Below Rail Infrastructure, Engineering, Environment and Sustainability, Freight Rail, Rail Supply

No suitor for Cowra Lines renewal

Cowra Lines

NSW minister for roads, maritime and freight Duncan Gay says the government can’t find a suitable tenderer to restore and run the Cowra Lines in the state’s central west.

After appeals from local communities for a restoration and re-opening of the lines, a tender process was opened, but it seems no-one is interested in doing the work on the government’s terms.

“The tender process revealed there was too much uncertainty in the ability of the tenderers to return the lines to full service and run a commercially sustainable business without significant taxpayer support,” Gay explained.

“An extensive evaluation including advice from independent experts concluded neither of the two proposals received for the recent Cowra Lines Request for Tender had adequately addressed the tender criteria.

“Transport for NSW received two tenders to restore, maintain and operate The Cowra Lines but neither was found to sufficiently demonstrate they could manage the lines on a commercially sustainable basis.

“The tenders were thoroughly assessed against criteria such as a strong business case, technical ability, financial backing and the ability to manage operational risks.”

Gay said Transport for NSW would maintain a close watching brief over how The Cowra Lines, as well as other non-operational rail lines in NSW, could potentially be brought back into operation where sustainable freight demand exists.

He said further options for bringing The Cowra Lines back into service may also be explored as part of the government’s Fixing Country Rail program.

“As part of our Rebuilding NSW Plan, the Government has committed $400 million to the Fixing Country Rail program, while $153 million will be invested over the next three years to continue fast tracking repairs and upgrades to the 996 kilometres of grain lines across NSW,” Gay explained.

The initial evaluation of the Cowra Lines tender identified a preferred tenderer.

But a detailed review by the tender panel and independent experts has shown the level of risk associated with the preferred tenderers’ proposal was too great to be acceptable, according to Transport for NSW.

The Cowra Lines are 200km of non-operational rail lines between Blayney and Harden, and Koorawatha and Greenethorpe.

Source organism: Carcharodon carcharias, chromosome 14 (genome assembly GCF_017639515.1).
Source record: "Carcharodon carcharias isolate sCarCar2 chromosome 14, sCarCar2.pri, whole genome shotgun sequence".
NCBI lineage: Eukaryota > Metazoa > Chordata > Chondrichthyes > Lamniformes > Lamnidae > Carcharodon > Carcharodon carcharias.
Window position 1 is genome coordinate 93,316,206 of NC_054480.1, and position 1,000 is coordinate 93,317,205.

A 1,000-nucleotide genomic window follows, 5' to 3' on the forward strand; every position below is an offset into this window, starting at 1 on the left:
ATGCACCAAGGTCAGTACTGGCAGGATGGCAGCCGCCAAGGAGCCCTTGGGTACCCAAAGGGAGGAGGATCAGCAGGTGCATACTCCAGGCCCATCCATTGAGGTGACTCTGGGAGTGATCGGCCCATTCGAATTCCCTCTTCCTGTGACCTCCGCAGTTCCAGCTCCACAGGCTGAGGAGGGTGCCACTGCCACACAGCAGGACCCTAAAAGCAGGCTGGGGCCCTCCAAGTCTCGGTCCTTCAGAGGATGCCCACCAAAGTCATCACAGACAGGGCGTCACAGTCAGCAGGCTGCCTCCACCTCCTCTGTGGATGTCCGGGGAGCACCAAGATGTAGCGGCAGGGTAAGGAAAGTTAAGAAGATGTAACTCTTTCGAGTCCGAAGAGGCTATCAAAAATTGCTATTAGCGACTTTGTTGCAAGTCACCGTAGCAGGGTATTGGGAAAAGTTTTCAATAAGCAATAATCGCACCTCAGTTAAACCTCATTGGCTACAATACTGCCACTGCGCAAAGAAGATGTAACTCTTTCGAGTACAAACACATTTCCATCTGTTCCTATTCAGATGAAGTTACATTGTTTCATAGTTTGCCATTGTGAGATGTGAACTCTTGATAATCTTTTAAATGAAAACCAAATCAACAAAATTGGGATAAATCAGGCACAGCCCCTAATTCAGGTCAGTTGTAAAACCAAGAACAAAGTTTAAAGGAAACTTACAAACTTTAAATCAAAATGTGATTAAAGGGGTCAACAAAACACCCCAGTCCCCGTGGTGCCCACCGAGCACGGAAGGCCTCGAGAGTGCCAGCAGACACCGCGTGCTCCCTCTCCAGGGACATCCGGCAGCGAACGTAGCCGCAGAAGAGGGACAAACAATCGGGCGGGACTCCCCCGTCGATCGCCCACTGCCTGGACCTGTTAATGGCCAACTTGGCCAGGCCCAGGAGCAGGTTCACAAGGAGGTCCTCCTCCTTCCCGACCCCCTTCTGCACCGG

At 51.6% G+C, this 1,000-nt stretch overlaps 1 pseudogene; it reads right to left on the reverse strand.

They were progressively closed between 2007 and 2009 due to safety concerns and low freight volumes.

An estimated investment of more than $30 million would be required to restore the infrastructure, with further ongoing maintenance costs estimated at more than $2 million each year. Transport for NSW launched an open tender offering a fixed term licence to restore, operate and maintain The Cowra Lines in March 2014.

“over the past three years we have worked closely with the Blayney, Cowra, Weddin, Harden and Young councils and the private sector to investigate whether the Cowra Lines could be reopened and made commercially viable again,” Gay continued.

“While the tender process did not result in The Cowra Lines being leased to a private sector operator, it has generated market interest and provided valuable information that may assist in bringing the lines back into operation at some point in the future.”


  1. You need to be mighty brave and have plenty of cash to burn to even consider this almost certain economic failure.
    Unless the tax payer wants to play trains , this is a major derailment in the making.

    Good luck will be needed.

  2. I’m not so sure it is a potential economic failure, but rather is a political policy and ideology failure, based on the potential operator being required to underwrite the whole infrastructure package, something you wouldn’t expect even a monopoly trucking company to do for a road network. Potential bidders no doubt looked at the financial risk and went “no”, but if I only have to pay for my usage, maybe it’s a yes. This latter scenario wasn’t put on the table by the Baird Government, hence little interest and no compliant party.

  3. David Lewis, Spot on comment. An estimated $30M plus to re-open the lines and $2m annual maintenance for a 200km rail route is a relatively small cost compared to what it will cost to maintain and upgrade the alternative road infrastructure. Few trucking firms would go into business or remain trading if they were required to do so on the same basis as this to access the district roads. The ongoing road haulage of all of the freight will require far greater long term taxpayer input and impose a greater community cost than if a significant volume of the district freight that could easily be moved by rail was permitted to do so.

    John Powers, it is not a case of the tax payers playing trains (which they were not going to do anyway, it was to be privately owned and operated rolling stock) but providing transport infrastructure to enable freight (and passengers) to move at the least long term economic and environmental cost to the community. This outcome does not achieve that.